Of the many tackle items that the angler will invest in, disgorgers, forceps and pliers will be the cheapest, most essential, and generally the most easily mislaid. These simple pieces of equipment enable him to remove a deeply embedded hook and are vital to fish life and fisherman alike. They are important time savers too. There is a bewildering array on sale.
Of course there are times when a fish bolts the bait with such speed that throat or cheek hooking is unavoidable, but many such cases could be avoided if proper attention were paid to the rod, with the angler close at hand and not several yards away from it. A small hook is another cause of deephooking.
It is in the realm of pike fishing where most unnecessary disgorging is seen. Reasons for it include bad timing of the strike (’Give him a few seconds more to make sure he has really taken it’), and the use of fancy deadbait rigs that are reminiscent of gorge tackle.
If all reasonable precautions have been observed and the angler is still presented with a deeply hooked fish, quick action with the correct unhooking aid will prevent a death.
Many anglers wrongly believe that one type of disgorger will release a hook from any fish. At least two types will be required depending on where the hook has lodged and on the type of hook being used. Where the hook is deep inside the mouth, but still visible, then the straightforward flattened ‘V’shaped disgorger, with a long handle, may be used to ease the barb back through the skin. Where the hook is deep and cannot be seen, a disgorger with some sort of loop or ring will be necessary. This can be slid down the line to the bend of the hook.
Several of the ring and guide types are available, but most fail in practice either because they do not slip easily onto the line, or more generally because they jam at the eye or spade of the hook. Only one type will slide onto the line and ride easily onto the bend .of the hook, and that is the simplest design of them all—the open wire loop or ‘pigtail’.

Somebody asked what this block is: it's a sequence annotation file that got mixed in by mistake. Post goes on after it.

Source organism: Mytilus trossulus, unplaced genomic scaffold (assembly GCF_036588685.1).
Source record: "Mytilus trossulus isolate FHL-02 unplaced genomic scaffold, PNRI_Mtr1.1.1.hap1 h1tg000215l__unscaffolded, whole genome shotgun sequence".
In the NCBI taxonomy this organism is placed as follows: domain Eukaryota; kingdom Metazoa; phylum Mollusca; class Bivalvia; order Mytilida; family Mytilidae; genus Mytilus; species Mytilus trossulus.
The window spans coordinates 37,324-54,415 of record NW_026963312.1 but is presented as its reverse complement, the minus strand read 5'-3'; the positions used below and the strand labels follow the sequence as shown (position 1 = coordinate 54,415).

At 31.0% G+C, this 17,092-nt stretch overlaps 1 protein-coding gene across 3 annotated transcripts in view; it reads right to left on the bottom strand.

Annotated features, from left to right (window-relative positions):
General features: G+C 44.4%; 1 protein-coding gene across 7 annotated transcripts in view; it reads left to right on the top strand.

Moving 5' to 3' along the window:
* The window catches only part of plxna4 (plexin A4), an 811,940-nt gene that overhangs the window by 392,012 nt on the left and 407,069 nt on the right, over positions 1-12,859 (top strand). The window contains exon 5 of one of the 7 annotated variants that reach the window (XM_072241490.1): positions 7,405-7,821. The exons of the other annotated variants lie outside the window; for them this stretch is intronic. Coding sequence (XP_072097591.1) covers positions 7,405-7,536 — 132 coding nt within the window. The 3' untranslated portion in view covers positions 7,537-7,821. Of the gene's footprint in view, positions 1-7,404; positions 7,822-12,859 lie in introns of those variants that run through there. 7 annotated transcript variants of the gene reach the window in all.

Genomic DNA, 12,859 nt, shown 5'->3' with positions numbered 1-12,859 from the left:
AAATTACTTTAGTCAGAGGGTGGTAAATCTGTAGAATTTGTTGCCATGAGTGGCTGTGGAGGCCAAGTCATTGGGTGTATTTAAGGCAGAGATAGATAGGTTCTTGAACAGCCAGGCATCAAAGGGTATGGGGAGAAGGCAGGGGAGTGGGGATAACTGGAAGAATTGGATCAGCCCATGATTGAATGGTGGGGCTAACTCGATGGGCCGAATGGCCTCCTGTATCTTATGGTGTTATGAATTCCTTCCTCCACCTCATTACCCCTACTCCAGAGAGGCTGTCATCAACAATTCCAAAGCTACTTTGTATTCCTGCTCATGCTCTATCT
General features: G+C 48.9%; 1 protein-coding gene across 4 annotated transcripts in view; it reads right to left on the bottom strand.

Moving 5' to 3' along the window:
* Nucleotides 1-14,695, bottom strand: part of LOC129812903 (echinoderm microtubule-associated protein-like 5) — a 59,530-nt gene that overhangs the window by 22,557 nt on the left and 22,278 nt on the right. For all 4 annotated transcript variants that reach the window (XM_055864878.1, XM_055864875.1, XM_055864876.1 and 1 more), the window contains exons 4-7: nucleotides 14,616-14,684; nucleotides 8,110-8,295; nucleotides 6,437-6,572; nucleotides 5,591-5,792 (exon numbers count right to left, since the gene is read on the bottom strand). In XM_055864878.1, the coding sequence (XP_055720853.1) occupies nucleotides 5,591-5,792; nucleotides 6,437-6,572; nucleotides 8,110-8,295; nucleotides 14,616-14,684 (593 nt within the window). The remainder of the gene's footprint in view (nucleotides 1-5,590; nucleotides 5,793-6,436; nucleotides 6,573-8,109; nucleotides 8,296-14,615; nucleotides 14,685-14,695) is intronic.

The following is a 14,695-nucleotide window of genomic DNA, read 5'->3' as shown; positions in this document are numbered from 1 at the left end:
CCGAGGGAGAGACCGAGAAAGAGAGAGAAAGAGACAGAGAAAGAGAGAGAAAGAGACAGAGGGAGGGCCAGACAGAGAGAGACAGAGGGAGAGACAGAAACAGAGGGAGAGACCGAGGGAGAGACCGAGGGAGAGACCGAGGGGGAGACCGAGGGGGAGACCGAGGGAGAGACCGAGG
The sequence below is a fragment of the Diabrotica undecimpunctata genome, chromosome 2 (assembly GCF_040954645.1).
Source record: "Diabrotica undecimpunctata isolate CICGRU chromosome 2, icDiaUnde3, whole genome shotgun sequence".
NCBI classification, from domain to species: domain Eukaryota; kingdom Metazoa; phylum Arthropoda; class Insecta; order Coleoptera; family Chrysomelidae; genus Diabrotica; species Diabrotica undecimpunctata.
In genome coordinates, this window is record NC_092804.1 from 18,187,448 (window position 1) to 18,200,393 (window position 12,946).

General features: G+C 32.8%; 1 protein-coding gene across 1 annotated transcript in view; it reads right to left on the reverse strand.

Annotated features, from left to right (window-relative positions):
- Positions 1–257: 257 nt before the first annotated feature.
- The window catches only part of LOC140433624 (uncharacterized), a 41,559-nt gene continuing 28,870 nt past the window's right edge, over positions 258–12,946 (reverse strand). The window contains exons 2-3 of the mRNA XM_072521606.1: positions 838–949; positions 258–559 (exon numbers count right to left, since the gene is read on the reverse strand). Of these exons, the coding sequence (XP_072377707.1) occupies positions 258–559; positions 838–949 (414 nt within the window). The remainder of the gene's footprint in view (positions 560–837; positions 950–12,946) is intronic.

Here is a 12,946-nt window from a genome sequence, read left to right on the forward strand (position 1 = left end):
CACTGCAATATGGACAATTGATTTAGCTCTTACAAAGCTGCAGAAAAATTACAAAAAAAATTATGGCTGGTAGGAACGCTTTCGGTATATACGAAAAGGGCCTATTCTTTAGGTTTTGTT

Simply sliding the disgorger down the line and blindly stabbing with it will, in many instances, push the barb deeper into the flesh. The easiest method—and the safest for the fish—is to support the creature with one hand gently but firmly behind the gills. If it is too large, lay it along the bank with the head raised against a tackle box or rod handle. Hold taut the line leading into the mouth, put the disgorger onto the line, slide it down and ease it over the eye or spade of the hook and onto the bend. Press directly downwards until the hook moves freely and withdraw from the mouth—still supported in the disgorger—taking special care not to catch it against the tongue.
The disgorger is ridiculously easy to lose, but there are two things you can do to reduce the number that you mislay. One is to tie the handle by a piece of thin, strong line to your jacket lapel or through a buttonhole. The other is to paint the whole object either bright red or yellow, preferably with luminous paint. This also makes the business end easier to see inside a fish’s mouth.
Within the last few years, medical artery forceps have become popular as a means of releasing a deeplyembedded hook, and several firms have produced them specifically for the angler. They are useful, but like most pieces of equipment, they have their limitations.
Some fish have a relatively small mouth opening even though the actual mouth cavity is quite large. The width of a pair of forceps, particularly when they are open, can block the view of the mouth, and if they are opened widely, can cause actual damage. It is all too easy to grasp a portion of flesh, together with the hook, and tear it in the process of unhooking. For fish with bony or leathery mouths, therefore, artery forceps are an efficient means of freeing most hooks.